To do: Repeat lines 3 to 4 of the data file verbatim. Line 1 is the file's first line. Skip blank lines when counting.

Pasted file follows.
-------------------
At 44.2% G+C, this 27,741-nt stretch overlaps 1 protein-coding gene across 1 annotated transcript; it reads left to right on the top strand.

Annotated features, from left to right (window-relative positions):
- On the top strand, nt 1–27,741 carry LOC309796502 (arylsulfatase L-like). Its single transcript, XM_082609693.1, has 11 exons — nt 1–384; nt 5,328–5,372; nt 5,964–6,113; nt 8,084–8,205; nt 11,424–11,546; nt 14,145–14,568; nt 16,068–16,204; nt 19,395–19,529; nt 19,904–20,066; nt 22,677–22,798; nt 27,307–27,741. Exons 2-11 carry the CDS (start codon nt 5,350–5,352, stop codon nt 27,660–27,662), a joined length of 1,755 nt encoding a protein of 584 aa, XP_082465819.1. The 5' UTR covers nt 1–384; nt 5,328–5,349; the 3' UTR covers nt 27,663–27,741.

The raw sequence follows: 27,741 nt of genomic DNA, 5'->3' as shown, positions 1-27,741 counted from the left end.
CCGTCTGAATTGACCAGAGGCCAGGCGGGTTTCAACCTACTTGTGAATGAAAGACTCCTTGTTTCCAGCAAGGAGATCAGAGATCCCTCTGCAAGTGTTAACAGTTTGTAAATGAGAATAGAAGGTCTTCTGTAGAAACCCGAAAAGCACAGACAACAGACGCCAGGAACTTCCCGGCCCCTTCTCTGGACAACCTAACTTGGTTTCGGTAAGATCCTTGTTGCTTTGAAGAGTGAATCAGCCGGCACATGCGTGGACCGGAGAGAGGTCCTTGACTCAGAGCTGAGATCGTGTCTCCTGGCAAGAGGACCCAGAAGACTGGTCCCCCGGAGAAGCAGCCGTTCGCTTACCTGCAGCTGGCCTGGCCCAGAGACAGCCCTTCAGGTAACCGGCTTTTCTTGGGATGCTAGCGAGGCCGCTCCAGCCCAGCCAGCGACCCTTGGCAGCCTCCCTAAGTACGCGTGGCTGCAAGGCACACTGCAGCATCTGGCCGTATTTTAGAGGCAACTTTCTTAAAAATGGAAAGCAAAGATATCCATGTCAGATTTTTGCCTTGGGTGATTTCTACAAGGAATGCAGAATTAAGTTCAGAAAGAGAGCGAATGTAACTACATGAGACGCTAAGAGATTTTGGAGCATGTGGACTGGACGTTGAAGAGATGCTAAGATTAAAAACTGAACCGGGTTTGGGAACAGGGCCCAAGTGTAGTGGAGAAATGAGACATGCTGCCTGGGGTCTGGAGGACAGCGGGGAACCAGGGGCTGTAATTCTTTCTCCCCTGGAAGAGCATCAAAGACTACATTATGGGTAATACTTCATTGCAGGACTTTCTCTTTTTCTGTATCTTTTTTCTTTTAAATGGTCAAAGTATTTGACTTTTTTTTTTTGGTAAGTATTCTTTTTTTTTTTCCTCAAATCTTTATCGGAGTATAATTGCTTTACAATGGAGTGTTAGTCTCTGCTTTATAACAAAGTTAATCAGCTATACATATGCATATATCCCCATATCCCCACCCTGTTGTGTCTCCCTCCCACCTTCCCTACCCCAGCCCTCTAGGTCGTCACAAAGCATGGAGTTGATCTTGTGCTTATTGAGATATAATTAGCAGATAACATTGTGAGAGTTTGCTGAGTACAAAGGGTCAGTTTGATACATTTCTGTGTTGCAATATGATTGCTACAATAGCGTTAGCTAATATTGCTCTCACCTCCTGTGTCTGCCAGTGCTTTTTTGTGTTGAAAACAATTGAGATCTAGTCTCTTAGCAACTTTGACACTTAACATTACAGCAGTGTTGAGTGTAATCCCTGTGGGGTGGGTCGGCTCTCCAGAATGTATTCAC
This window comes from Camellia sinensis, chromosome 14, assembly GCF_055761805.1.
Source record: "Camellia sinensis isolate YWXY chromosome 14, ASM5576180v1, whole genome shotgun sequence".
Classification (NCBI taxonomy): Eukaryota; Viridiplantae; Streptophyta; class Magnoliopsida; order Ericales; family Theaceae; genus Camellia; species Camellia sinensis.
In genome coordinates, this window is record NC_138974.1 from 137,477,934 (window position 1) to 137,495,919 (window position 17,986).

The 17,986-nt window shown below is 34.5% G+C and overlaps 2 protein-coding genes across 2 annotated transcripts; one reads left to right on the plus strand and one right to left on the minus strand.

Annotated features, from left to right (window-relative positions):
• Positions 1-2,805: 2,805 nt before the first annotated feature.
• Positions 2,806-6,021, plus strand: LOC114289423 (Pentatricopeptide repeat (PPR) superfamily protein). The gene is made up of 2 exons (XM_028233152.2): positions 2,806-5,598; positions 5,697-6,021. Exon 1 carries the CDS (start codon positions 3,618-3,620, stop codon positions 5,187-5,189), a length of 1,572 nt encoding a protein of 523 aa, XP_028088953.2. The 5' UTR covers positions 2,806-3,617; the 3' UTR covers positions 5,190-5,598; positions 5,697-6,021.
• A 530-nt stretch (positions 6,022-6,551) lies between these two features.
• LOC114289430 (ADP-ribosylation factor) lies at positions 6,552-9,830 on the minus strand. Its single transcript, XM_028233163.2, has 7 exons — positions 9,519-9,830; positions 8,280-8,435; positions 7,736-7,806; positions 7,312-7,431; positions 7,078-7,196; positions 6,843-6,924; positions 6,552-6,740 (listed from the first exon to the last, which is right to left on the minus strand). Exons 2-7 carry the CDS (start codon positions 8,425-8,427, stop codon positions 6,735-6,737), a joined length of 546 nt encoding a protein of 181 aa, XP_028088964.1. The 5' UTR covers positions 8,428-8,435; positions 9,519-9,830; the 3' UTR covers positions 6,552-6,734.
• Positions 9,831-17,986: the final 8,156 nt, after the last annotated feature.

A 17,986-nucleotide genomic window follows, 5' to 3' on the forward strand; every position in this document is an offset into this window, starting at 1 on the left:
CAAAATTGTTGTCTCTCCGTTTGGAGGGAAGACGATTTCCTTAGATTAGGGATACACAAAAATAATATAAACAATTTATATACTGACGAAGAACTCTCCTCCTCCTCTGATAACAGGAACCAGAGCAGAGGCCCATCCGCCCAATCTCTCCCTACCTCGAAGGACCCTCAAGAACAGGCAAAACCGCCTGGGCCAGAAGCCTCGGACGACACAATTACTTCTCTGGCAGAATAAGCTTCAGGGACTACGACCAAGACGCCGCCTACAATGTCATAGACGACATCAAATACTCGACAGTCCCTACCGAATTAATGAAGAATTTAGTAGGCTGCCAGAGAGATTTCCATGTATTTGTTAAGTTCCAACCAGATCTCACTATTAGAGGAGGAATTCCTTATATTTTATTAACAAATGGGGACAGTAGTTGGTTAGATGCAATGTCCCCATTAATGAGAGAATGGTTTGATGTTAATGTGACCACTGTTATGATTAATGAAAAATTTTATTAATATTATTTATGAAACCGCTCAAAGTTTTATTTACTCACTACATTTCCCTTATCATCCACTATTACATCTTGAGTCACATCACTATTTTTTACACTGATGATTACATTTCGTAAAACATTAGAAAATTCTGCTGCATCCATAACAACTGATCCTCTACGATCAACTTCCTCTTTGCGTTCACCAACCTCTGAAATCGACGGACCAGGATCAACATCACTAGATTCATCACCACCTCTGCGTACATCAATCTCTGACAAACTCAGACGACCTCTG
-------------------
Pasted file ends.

- On the top strand, nt 1–27,741 carry LOC309796502 (arylsulfatase L-like). Its single transcript, XM_082609693.1, has 11 exons — nt 1–384; nt 5,328–5,372; nt 5,964–6,113; nt 8,084–8,205; nt 11,424–11,546; nt 14,145–14,568; nt 16,068–16,204; nt 19,395–19,529; nt 19,904–20,066; nt 22,677–22,798; nt 27,307–27,741. Exons 2-11 carry the CDS (start codon nt 5,350–5,352, stop codon nt 27,660–27,662), a joined length of 1,755 nt encoding a protein of 584 aa, XP_082465819.1. The 5' UTR covers nt 1–384; nt 5,328–5,349; the 3' UTR covers nt 27,663–27,741.

The raw sequence follows: 27,741 nt of genomic DNA, 5'->3' as shown, positions 1-27,741 counted from the left end.